Live Review: High On Fire 20th Feb 2016 @ Max Watts

Crossing over between two of the biggest names in contemporary metal, Matt Pike is one of the most influential mainstays in the genre, both for his work in stoner/doom heavyweights Sleep as well as the frontrunner for his own band of misfits as part of High On Fire.

Hailing from Oakland, the three piece play their own unique brand of sludge and doom, with a heavy refocus on the likes of their speed and tempo, giving them a thrash metal edge to their droning wall of sound. A sound, which has successfully greeted them with seven commercially lauded studio albums, with their latest; Luminiferous gaining much traction from Pitchfork, Metal Injection and the like.

Kicking off the night were the Melbourners in Big Bread and their immovable wall of noise with deafening guitars and a sound stage packed with a droning wall of amplifiers. Channeling their heaviest sound they could muster, they put forth a venue wide havoc of noise leaving many punters eardrums in their wake.

Bassist and frontman Theo Umbrividies channeled the late Lemmy in his act, pulling no punches when it came to his yells and screams to hype the audience up for the night ahead.

“This song is about when you walk down the street and someone looks at you because you have those big, yellow, teeth,” he musters with the entirety of his vocal capacity, and the proceeds to scream “Big. Yellow. Teeth!” during the aforementioned song.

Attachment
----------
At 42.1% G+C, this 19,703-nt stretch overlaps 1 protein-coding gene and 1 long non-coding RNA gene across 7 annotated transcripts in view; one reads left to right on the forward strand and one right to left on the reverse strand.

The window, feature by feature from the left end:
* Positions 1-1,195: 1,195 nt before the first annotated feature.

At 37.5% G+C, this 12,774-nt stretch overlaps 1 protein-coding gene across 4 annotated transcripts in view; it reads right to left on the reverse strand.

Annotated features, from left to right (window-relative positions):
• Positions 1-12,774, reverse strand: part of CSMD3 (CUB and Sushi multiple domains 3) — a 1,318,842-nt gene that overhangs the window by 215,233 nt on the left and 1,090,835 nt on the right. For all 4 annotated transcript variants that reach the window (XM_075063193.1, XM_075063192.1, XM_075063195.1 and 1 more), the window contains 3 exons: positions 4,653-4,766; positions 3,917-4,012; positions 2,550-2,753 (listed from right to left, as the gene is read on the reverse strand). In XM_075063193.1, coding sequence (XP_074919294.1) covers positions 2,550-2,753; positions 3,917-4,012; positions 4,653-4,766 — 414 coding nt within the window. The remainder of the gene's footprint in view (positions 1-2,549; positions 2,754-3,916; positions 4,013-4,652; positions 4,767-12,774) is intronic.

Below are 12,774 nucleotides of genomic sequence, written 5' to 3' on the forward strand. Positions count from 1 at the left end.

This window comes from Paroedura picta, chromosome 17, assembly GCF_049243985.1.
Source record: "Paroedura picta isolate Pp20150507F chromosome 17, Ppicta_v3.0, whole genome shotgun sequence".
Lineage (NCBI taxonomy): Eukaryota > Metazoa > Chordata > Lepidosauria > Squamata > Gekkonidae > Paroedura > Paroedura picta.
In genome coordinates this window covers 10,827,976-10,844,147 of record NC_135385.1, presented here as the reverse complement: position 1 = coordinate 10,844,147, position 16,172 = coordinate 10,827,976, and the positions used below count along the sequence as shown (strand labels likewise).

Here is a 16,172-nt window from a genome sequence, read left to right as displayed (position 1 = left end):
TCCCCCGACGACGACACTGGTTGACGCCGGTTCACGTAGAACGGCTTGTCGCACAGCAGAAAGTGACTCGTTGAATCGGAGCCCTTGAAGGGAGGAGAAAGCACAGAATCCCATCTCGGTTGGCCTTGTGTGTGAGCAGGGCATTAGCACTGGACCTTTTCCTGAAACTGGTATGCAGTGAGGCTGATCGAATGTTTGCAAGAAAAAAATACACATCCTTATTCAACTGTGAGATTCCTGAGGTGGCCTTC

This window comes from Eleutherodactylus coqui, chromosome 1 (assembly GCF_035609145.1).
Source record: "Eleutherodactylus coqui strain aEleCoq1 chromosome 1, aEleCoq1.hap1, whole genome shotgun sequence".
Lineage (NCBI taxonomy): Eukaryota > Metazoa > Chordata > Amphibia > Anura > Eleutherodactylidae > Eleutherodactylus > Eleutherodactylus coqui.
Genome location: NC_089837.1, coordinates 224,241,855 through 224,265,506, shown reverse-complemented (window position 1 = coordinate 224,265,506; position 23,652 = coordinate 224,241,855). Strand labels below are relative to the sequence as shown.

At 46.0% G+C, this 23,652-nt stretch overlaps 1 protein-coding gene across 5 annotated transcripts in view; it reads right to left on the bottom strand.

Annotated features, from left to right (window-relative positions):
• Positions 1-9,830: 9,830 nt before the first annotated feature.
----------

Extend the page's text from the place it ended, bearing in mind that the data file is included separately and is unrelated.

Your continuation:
Following on to keep the night’s energy flowing was another homegrown Melbourne four-piece by the name of YLVA. Diving right in, with blistering chuggy guitar riffs and crashing snares and cymbals, YLVA could be described as a heavier, thrashier tinged post metal, with some powerviolence subtleties thrown in for good measure.

Screaming along with multiple vocalists added some variety into the mix, which resonated very well with the audience, and between this and their wall of stoic, unwavering racket, it’s hard not to draw parallel between them and something along the lines of genre-titans; Neurosis.

[include_post id=”413007″] The band’s efforts on stage cemented them as the real deal, as the foursome ploughed through their set almost hypnotically so – the individual cogs spinning as part of a well-oiled machine. Moreover, it’s always refreshing to see a band’s raw work ethic apparent on stage, which was also the case here.

The testimonials just keep coming however, as according to a post on their facebook page, their performance tonight was only their second show they have ever played as a group, which is genuinely quite surprising to witness. It can sometimes take years for a group of musicians sound as tight as YLVA did tonight, and if they continue on their upward climb of solid musicianship and raw dedication, these boys have a very bright looking future ahead of them.